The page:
A Popular Disney World Restaurant Trend Quietly Died (And We’ve Gotta Talk About It)

Hey! We’ve got to talk about something that’s quietly been happening at Disney World!

Spirit of Aloha

Who remembers those awesome dinner shows that were the perfect blend of food, entertainment, and magic? (We’re still shedding tears over Spirit of Aloha and Mickey’s Backyard BBQ.) Well, they’ve all been slowly disappearing and we’ve gotta talk about it!

As we said, Disney World dining shows, for the longest, have been the best ways to end a long park day. Not only did you get a tummy full of good food, but the entertainment was top-notch. Well, over the last few years, they have been quietly disappearing from the property, which has us asking, “What’s the deal, Disney?”


First, let’s pour one out for the Spirit of Aloha at Disney’s Polynesian Village Resort. This show was such a gem with its luau vibes, hula dancing, fire-knife performers, and that feast! It closed up shop back in March 2020, and it left a hole in our hearts that a single Dole Whip just can’t fill.

We miss you Spirit of Aloha!

Next, there was Mickey’s Backyard BBQ, which was the ultimate hoedown at Disney’s Fort Wilderness Resort. If you’ve ever dreamed of line dancing with Mickey and the gang while chowing down on finger-licking good barbecue, this was definitely the spot. Everyone loved this spot, but like with the Spirit of Aloha, this one rode off into the sunset way back in 2018.

Mickey’s Backyard BBQ

Now, we’ve got to talk about Hoop-Dee-Doo Musical Revue (which is downright legendary in our humble opinion). It’s been a Disney experience that for the most part has stood the test of time as it has doled out laughs and good eats.

Hoop-Dee-Doo Musical Revue

But that doesn’t mean it’s immune to change. But Hoop-Dee-Doo is still not back to its pre-pandemic, 7 nights-a-week schedule. It’s currently closed on Monday and Tuesdays. Hopefully, that’s not a sign that more changes are coming. It would be interesting to see if the show is more or less busy now that they have more limited times.

As we said, their reduction in availability makes us wonder if Disney is going to close the show down in favor of building another DVC resort like they did in place of the Spirit of Aloha. There’s also a bit of precedent since they did just renovate the cabins to the new modern style.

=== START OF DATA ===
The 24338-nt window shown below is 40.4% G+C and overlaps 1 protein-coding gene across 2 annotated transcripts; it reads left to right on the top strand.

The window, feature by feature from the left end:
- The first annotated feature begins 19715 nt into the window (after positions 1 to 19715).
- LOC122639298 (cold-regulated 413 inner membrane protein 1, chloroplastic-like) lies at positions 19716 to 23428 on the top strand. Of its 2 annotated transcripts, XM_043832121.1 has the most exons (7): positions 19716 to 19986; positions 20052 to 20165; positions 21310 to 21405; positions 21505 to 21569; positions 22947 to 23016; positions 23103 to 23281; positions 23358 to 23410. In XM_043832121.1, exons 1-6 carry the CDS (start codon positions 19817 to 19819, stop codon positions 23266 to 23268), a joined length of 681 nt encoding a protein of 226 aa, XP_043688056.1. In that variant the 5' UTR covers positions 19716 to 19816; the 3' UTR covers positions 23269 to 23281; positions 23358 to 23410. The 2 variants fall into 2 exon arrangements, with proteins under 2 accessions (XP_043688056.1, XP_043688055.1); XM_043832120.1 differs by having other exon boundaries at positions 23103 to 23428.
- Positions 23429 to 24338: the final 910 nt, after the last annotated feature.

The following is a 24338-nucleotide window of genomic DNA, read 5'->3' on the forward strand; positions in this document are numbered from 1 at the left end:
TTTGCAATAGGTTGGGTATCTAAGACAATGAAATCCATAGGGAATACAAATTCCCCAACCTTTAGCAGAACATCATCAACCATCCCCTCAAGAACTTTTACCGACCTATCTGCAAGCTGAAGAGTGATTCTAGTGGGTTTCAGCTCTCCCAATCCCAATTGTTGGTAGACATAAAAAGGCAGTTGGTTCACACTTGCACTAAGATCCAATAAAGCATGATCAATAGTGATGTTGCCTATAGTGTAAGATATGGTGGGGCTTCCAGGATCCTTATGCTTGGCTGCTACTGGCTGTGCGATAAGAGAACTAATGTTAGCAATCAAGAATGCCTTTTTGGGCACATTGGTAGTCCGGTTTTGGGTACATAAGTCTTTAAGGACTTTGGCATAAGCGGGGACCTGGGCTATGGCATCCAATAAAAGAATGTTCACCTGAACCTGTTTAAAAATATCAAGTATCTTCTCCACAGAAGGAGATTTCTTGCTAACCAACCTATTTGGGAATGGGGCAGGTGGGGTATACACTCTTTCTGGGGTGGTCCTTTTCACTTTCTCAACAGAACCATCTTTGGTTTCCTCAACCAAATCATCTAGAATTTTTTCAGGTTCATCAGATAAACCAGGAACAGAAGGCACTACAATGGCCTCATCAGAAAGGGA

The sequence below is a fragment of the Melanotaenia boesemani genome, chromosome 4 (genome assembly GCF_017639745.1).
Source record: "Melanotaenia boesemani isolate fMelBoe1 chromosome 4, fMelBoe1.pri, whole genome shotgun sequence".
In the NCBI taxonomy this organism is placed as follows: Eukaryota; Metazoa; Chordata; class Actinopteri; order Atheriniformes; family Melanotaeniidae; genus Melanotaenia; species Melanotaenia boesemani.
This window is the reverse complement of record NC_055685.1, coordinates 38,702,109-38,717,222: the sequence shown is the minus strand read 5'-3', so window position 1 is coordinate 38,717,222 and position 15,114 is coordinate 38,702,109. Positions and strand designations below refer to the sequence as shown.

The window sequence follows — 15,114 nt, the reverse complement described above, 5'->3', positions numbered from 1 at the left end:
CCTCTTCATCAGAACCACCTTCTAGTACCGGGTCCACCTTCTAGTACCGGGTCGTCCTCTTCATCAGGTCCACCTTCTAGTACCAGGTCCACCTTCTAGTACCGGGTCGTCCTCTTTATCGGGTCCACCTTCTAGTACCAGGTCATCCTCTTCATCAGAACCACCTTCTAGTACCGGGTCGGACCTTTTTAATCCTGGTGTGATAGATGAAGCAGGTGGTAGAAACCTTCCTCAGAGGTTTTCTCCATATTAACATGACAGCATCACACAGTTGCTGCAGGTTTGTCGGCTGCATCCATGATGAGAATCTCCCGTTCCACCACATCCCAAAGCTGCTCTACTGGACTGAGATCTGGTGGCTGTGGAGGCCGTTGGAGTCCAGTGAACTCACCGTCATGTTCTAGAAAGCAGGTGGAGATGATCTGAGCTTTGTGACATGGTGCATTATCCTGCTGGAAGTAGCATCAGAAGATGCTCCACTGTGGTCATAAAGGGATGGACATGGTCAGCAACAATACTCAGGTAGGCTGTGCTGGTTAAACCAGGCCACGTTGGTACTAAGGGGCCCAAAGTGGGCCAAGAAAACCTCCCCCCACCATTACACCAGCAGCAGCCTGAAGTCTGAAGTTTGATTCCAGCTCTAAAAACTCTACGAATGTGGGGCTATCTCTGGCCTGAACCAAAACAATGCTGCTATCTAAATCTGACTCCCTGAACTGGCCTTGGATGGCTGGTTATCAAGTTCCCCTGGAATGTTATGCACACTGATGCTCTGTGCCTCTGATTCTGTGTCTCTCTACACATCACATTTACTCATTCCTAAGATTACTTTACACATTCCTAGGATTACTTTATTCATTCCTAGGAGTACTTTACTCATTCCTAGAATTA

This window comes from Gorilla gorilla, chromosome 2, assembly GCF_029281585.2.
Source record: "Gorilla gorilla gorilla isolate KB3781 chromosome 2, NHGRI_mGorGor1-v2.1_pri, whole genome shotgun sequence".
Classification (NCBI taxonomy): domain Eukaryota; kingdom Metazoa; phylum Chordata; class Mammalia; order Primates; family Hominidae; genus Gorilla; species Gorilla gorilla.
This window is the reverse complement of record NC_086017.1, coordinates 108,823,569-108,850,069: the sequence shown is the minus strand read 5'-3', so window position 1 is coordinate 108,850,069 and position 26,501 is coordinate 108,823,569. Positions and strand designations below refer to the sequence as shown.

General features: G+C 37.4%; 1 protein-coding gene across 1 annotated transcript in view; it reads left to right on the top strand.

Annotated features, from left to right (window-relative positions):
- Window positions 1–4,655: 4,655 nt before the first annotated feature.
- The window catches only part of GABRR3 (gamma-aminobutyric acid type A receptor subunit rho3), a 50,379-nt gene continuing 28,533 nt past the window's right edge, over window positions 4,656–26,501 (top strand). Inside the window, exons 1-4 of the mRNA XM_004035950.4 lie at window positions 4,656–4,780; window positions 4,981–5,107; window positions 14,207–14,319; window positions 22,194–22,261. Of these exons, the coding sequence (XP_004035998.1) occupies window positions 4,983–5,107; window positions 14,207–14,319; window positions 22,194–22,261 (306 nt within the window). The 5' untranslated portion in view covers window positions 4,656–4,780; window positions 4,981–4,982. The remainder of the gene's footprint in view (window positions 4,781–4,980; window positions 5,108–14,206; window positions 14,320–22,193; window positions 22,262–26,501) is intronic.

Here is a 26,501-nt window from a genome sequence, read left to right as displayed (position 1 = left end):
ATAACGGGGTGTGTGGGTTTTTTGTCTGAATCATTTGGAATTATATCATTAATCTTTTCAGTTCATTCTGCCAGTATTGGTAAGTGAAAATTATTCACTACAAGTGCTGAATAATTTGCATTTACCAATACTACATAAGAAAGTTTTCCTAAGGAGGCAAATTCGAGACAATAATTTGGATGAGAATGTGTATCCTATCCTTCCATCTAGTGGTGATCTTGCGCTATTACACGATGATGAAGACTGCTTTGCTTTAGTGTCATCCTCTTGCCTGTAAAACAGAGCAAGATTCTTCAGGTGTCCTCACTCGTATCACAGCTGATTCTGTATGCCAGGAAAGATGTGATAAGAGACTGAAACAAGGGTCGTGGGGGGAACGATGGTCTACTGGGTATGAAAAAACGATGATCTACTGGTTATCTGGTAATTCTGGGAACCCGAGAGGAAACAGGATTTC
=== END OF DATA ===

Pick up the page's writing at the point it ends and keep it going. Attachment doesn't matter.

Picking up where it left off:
Aside from Hoop-Dee-Doo, there are only two other dinner shows on the property — Biergarten in the Germany Pavilion at EPCOT and Raglan Road at Disney Springs (which isn’t owned by Disney).

Biergarten Restaurant

So, again, what’s the deal? Why are these dinner shows disappearing? The optimist in me wants to believe it’s because Disney is preparing brand new dinner shows for us that will take the experience to the next level, but the realist in me thinks that maybe there wasn’t as much demand to justify the expenses.

Biergarten Live Music

Well, the next time you take a trip to Disney World, you might want to plan on visiting a dinner show just in case, and while you’re there, let them know how much you love them! Also, Disney, if you’re listening, we love our dinner shows!

Spirit of Aloha

So there you have it — a bit about the popular Disney World dinner shows that Disney has quietly been putting on ice. Check back with AllEars again soon for more.

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Have you ever dined at these Disney World dinner shows before they closed?  Let us know in the comments!

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2 Replies to “A Popular Disney World Restaurant Trend Quietly Died (And We’ve Gotta Talk About It)”

  1. I dearly miss both dinner shows you mentioned….especially the luau. Whenever I went, it was always jam packed. And the long-gone Top of the World dinner show at the Contemporary Hotel is also missed. It seems as if Disney is degrading the guest experience in favor of $s in 2ways. First, the dinner show experience is gone. And second, their moves to build more DVC units just produces more crowding at the sister resorts’ facilities…..restaurants, pools, transportation, etc.

  2. I don’t think there isn’t much demand argument is valid, honestly. Booking those shows in advance always took planning and for the most part, last minute reservations just didn’t exist. I think the pressure to pay the live performers what they should be paid is what really did it. Dinner shows help keep people out of the parks while still on property spending money on Disney. Unfortunately, this shift away from the dinner show along with Disney’s slow move away from family entertainment in the parks.